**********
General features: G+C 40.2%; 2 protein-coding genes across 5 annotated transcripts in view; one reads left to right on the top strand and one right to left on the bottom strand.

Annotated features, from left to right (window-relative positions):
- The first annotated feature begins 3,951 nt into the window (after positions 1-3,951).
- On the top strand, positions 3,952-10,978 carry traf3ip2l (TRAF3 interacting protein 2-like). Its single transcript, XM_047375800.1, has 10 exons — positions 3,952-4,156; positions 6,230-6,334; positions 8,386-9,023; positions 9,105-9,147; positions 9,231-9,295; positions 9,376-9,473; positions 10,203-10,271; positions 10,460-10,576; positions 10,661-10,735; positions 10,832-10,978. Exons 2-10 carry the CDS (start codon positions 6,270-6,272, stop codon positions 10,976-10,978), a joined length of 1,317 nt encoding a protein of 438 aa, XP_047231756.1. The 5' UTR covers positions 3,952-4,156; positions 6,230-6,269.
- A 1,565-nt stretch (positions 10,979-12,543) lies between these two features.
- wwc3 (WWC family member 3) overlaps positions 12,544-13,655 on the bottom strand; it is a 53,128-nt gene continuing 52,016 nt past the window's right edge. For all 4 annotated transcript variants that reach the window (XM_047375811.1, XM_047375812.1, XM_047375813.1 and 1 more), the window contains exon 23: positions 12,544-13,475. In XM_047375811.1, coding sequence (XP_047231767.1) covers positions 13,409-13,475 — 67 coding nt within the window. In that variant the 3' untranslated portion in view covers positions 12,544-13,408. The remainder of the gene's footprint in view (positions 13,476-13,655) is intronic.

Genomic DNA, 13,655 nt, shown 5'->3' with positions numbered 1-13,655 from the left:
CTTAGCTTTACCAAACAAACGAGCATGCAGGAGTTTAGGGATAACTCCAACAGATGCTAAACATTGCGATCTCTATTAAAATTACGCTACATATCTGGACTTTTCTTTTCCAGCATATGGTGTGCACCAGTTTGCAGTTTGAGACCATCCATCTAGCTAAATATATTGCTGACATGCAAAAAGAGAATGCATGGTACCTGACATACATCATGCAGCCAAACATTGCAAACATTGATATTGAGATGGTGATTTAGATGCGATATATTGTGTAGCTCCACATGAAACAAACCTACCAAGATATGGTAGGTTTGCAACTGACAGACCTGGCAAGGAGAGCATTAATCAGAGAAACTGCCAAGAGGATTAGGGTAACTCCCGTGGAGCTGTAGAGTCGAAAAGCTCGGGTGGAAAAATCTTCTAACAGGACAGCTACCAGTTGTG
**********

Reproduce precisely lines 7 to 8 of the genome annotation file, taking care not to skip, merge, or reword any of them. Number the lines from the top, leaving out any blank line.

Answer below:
Genomic DNA, 13,655 nt, shown 5'->3' with positions numbered 1-13,655 from the left:
CTTAGCTTTACCAAACAAACGAGCATGCAGGAGTTTAGGGATAACTCCAACAGATGCTAAACATTGCGATCTCTATTAAAATTACGCTACATATCTGGACTTTTCTTTTCCAGCATATGGTGTGCACCAGTTTGCAGTTTGAGACCATCCATCTAGCTAAATATATTGCTGACATGCAAAAAGAGAATGCATGGTACCTGACATACATCATGCAGCCAAACATTGCAAACATTGATATTGAGATGGTGATTTAGATGCGATATATTGTGTAGCTCCACATGAAACAAACCTACCAAGATATGGTAGGTTTGCAACTGACAGACCTGGCAAGGAGAGCATTAATCAGAGAAACTGCCAAGAGGATTAGGGTAACTCCCGTGGAGCTGTAGAGTCGAAAAGCTCGGGTGGAAAAATCTTCTAACAGGACAGCTACCAGTTGTG